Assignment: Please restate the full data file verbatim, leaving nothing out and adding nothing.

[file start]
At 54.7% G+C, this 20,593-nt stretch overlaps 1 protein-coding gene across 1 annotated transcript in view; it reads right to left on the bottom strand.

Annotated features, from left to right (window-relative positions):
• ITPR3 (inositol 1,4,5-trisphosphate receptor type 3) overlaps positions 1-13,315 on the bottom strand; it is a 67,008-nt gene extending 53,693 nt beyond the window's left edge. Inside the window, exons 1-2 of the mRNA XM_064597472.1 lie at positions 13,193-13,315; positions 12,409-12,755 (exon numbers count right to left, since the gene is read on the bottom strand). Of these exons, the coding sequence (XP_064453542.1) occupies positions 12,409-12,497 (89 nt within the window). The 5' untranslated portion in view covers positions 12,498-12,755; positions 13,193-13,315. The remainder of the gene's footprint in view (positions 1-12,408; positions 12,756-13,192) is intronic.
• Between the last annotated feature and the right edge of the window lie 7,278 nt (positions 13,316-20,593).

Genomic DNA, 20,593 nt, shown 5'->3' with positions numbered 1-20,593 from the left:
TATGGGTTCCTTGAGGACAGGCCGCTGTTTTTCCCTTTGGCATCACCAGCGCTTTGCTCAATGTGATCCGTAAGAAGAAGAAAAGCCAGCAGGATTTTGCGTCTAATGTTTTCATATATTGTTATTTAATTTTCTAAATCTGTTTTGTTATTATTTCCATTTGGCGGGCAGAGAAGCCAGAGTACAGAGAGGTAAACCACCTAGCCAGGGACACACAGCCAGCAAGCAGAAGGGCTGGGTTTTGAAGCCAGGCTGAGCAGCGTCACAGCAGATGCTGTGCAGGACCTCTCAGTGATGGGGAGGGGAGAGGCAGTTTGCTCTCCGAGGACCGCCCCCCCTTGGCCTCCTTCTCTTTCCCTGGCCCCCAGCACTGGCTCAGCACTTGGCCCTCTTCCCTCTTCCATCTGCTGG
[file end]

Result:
At 54.7% G+C, this 20,593-nt stretch overlaps 1 protein-coding gene across 1 annotated transcript in view; it reads right to left on the bottom strand.

Annotated features, from left to right (window-relative positions):
• ITPR3 (inositol 1,4,5-trisphosphate receptor type 3) overlaps positions 1-13,315 on the bottom strand; it is a 67,008-nt gene extending 53,693 nt beyond the window's left edge. Inside the window, exons 1-2 of the mRNA XM_064597472.1 lie at positions 13,193-13,315; positions 12,409-12,755 (exon numbers count right to left, since the gene is read on the bottom strand). Of these exons, the coding sequence (XP_064453542.1) occupies positions 12,409-12,497 (89 nt within the window). The 5' untranslated portion in view covers positions 12,498-12,755; positions 13,193-13,315. The remainder of the gene's footprint in view (positions 1-12,408; positions 12,756-13,192) is intronic.
• Between the last annotated feature and the right edge of the window lie 7,278 nt (positions 13,316-20,593).

Genomic DNA, 20,593 nt, shown 5'->3' with positions numbered 1-20,593 from the left:
TATGGGTTCCTTGAGGACAGGCCGCTGTTTTTCCCTTTGGCATCACCAGCGCTTTGCTCAATGTGATCCGTAAGAAGAAGAAAAGCCAGCAGGATTTTGCGTCTAATGTTTTCATATATTGTTATTTAATTTTCTAAATCTGTTTTGTTATTATTTCCATTTGGCGGGCAGAGAAGCCAGAGTACAGAGAGGTAAACCACCTAGCCAGGGACACACAGCCAGCAAGCAGAAGGGCTGGGTTTTGAAGCCAGGCTGAGCAGCGTCACAGCAGATGCTGTGCAGGACCTCTCAGTGATGGGGAGGGGAGAGGCAGTTTGCTCTCCGAGGACCGCCCCCCCTTGGCCTCCTTCTCTTTCCCTGGCCCCCAGCACTGGCTCAGCACTTGGCCCTCTTCCCTCTTCCATCTGCTGG